June was a tumultuous month, with the heavily anticipated Brexit vote looming large. That British decision overshadowed a lot of other things, pushing good news for the U.S. steel industry into the background. After the Brexit shock wore off, though, the good news sunk in. Here's why United States Steel (NYSE:X), AK Steel (NYSE:AKS), Steel Dynamics (NASDAQ:STLD), and Nucor (NYSE:NUE) all rallied at the end of last month.
What's the timeline?
On June 22, the United States International Trade Commission (ITC) ruled that cold-rolled steel products from countries like China and Japan were being sold in the United States at below fair value. The ITC specifically highlighted China as subsidizing its steel industry. This ruling allows the U.S. to impose countervailing and anti-dumping duties on cold-rolled steel imports.
On June 23, the United Kingdom voted on whether or not to stay in the European Union. The expectation from most market watchers going into the vote was that the country's residents would choose to remain a member of the EU. But that didn't turn out to be the case, and Great Britain voted to exit the EU, sending markets around the world into a tailspin.
On June 24, the ITC ruled that imports of corrosion-resistant steel products from China, India, Italy, Korea, and Taiwan were being sold at less than fair value. The governments of China, India, Italy, and Korea were singled out for subsidizing their steel industries in this case. Like the June 22 ruling, this ruling allows for duties to be imposed on imports from those countries.
Because of the timing of these three events and the impact of the so-called Brexit vote, however, the positive ITC steel trade case news was pushed into the background.
So what changed?
As the news of Brexit sunk in, however, cooler heads prevailed, and after a few tough days, markets began to stabilize. That was when the positives of the ITC steel rulings started to sink in, sending U.S. Steel shares up 14.5% and AK Steel up 11% over the last few days of June, compared to a roughly 5% rise in the S&P 500 Index. Nucor and Steel Dynamics were up 6.5% and 5.5%, respectively. For the full month, U.S. Steel was up about 16.5% and AK Steel was up nearly 10%. The S&P was basically flat over that span. For the month, Nucor and Steel Dynamics were up around 2% and down a little less than 1%, respectively.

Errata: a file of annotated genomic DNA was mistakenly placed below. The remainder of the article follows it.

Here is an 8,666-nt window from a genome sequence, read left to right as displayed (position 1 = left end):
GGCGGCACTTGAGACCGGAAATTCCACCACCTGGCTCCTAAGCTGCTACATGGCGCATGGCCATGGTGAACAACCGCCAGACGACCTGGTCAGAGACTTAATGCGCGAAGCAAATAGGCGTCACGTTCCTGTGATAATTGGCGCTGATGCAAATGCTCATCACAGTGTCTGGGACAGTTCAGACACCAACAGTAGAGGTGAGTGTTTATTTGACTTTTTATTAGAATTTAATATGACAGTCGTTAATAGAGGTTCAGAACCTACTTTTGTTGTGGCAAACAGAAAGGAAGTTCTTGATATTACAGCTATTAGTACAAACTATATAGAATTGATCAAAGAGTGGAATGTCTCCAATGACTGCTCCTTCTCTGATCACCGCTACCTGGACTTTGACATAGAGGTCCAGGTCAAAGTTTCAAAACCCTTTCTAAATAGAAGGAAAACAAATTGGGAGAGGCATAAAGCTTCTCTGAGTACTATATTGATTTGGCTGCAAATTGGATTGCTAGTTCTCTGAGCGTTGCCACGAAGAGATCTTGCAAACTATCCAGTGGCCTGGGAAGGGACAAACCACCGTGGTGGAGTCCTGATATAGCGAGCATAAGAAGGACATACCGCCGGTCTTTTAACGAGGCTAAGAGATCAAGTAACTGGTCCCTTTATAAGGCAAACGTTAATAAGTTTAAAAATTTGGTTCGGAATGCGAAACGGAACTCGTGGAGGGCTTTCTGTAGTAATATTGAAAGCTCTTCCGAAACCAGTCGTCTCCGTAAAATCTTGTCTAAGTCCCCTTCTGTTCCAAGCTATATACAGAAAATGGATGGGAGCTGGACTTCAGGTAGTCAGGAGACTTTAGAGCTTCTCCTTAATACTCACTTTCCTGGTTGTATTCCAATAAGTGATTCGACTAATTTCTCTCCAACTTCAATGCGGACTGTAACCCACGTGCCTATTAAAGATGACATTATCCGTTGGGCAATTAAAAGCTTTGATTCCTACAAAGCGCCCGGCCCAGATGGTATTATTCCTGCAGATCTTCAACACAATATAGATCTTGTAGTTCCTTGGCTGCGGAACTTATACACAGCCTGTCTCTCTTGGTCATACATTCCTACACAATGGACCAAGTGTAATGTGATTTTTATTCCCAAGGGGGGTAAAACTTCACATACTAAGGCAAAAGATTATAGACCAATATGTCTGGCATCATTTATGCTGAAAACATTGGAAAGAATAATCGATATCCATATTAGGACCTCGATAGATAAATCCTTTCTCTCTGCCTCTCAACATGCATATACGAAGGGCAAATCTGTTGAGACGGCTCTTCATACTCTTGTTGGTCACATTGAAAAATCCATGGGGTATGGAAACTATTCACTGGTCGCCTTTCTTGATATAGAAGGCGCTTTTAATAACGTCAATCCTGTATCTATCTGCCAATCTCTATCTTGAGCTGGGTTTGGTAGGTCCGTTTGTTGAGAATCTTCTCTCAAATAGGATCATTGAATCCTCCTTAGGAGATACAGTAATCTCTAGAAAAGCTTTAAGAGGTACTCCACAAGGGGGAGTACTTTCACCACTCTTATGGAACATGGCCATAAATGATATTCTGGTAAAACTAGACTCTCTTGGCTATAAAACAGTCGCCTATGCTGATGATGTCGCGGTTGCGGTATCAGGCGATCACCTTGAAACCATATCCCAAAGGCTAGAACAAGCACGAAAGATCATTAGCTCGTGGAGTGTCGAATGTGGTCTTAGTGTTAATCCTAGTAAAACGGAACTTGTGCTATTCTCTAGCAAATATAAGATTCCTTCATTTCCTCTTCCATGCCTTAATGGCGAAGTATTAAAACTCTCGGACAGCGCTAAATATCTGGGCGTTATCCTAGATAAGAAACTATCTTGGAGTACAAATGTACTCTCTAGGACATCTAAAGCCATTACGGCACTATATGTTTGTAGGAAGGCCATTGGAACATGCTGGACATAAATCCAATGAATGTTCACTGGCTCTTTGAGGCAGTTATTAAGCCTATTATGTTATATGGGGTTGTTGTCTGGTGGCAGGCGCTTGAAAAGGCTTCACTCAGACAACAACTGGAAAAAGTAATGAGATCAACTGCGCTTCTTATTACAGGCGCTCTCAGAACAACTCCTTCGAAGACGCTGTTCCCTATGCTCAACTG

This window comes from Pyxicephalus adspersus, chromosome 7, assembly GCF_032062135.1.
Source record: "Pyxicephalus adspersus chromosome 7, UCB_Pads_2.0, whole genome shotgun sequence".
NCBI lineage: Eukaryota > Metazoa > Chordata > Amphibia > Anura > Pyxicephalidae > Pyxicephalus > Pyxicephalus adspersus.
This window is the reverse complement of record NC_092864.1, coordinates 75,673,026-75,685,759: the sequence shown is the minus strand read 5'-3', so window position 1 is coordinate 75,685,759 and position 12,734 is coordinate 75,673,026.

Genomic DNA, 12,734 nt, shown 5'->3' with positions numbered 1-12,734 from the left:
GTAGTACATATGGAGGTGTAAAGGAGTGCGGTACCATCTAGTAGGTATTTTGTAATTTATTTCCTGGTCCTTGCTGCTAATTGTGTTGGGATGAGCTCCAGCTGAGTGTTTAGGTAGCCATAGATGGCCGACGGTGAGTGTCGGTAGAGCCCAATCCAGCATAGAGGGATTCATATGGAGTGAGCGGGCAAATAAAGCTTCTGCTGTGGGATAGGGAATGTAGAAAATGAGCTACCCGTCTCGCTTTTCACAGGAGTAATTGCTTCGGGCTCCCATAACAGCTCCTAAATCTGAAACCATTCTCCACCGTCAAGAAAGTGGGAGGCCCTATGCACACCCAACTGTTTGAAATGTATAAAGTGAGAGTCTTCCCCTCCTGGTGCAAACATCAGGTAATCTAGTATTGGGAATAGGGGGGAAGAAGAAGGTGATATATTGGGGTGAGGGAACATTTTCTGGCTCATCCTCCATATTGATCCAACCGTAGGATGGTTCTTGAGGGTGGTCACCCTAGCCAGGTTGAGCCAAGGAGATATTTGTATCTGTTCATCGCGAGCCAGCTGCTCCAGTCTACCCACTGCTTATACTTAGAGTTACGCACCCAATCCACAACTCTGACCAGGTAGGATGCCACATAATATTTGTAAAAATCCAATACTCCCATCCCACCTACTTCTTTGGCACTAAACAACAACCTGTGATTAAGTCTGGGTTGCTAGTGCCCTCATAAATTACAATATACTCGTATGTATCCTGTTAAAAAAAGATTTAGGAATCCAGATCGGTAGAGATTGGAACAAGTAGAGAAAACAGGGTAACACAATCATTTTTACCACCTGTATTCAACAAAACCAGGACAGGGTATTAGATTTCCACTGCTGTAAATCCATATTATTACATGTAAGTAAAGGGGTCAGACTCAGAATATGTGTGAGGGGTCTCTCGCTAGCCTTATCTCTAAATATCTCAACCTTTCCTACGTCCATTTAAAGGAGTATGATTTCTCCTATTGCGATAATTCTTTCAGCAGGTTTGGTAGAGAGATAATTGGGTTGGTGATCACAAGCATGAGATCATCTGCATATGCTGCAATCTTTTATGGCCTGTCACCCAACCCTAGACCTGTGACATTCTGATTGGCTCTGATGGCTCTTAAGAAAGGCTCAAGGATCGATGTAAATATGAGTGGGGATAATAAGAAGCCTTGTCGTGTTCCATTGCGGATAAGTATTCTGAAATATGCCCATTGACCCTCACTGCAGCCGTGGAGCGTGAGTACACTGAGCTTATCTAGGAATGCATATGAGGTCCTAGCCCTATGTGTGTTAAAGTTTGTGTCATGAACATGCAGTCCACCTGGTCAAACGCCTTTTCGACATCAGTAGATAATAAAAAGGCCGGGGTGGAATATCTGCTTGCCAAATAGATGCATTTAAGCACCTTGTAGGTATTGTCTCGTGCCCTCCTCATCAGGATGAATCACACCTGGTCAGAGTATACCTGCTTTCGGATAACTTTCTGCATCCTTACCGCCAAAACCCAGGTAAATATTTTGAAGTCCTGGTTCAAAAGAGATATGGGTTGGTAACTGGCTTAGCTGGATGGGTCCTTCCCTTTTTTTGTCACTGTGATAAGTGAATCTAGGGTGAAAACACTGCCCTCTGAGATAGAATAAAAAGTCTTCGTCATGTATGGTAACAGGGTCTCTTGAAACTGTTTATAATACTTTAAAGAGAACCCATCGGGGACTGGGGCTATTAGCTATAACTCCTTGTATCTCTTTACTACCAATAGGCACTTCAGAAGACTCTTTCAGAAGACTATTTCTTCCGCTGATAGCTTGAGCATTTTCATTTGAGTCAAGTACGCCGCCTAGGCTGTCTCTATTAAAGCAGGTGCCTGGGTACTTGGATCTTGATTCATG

There are a couple of reasons for the rallies at U.S. Steel and AK Steel. First, this pair has been hit much harder by the long steel downturn that started after the last recession. They are both heavily reliant on blast furnaces which tend to be higher cost and less flexible than the electric arc furnaces favored by Nucor and Steel Dynamics. Electric arc furnaces are smaller and easier to turn on and off. So Nucor and Steel Dynamics are able to adjust to market conditions more quickly.
That helps explain why Nucor has only lost money in one year over the past decade and Steel Dynamics has only lost money twice. U.S. Steel and AK Steel, on the other hand, have bled red ink in six and seven of the last 10 years, respectively. So shares of U.S. Steel and AK Steel, have, understandably, been hit much harder than Nucor and Steel Dynamics through the downturn. Which is why good news has tended to help the laggards more.
Add to this the fact that flat-rolled steel products makes up around 70% of U.S. Steel's production. AK Steel, meanwhile, counts coated steel products at about 50% of production and cold-rolled steel at 18%. Nucor and Steel Dynamics are more diversified and have an increasingly heavy focus on value-added products that haven't been as hard hit by imports as commodity-type products, which make up more of U.S. Steel's and AK Steel's businesses.
Now what should investors do?
The swift advances at U.S. Steel and AK Steel on good news, once the Brexit furor subsided, is a clear sign that there's notable upside for this pair -- assuming the U.S. steel industry continues to see improving dynamics, like trade case wins. However, Nucor and Steel Dynamics both have more flexible operations and have held up better through the long downturn. If you are an aggressive investor and believe the steel industry is on the cusp of a major upturn, then U.S. Steel and AK Steel will probably provide more recovery potential. However, if you are a bit more conservative, you might want to stick with Nucor or Steel Dynamics, just in case the industry outlook isn't as positive as you think.
Reuben Brewer owns shares of Nucor. The Motley Fool recommends Nucor. Try any of our Foolish newsletter services free for 30 days. We Fools may not all hold the same opinions, but we all believe that considering a diverse range of insights makes us better investors. The Motley Fool has a disclosure policy.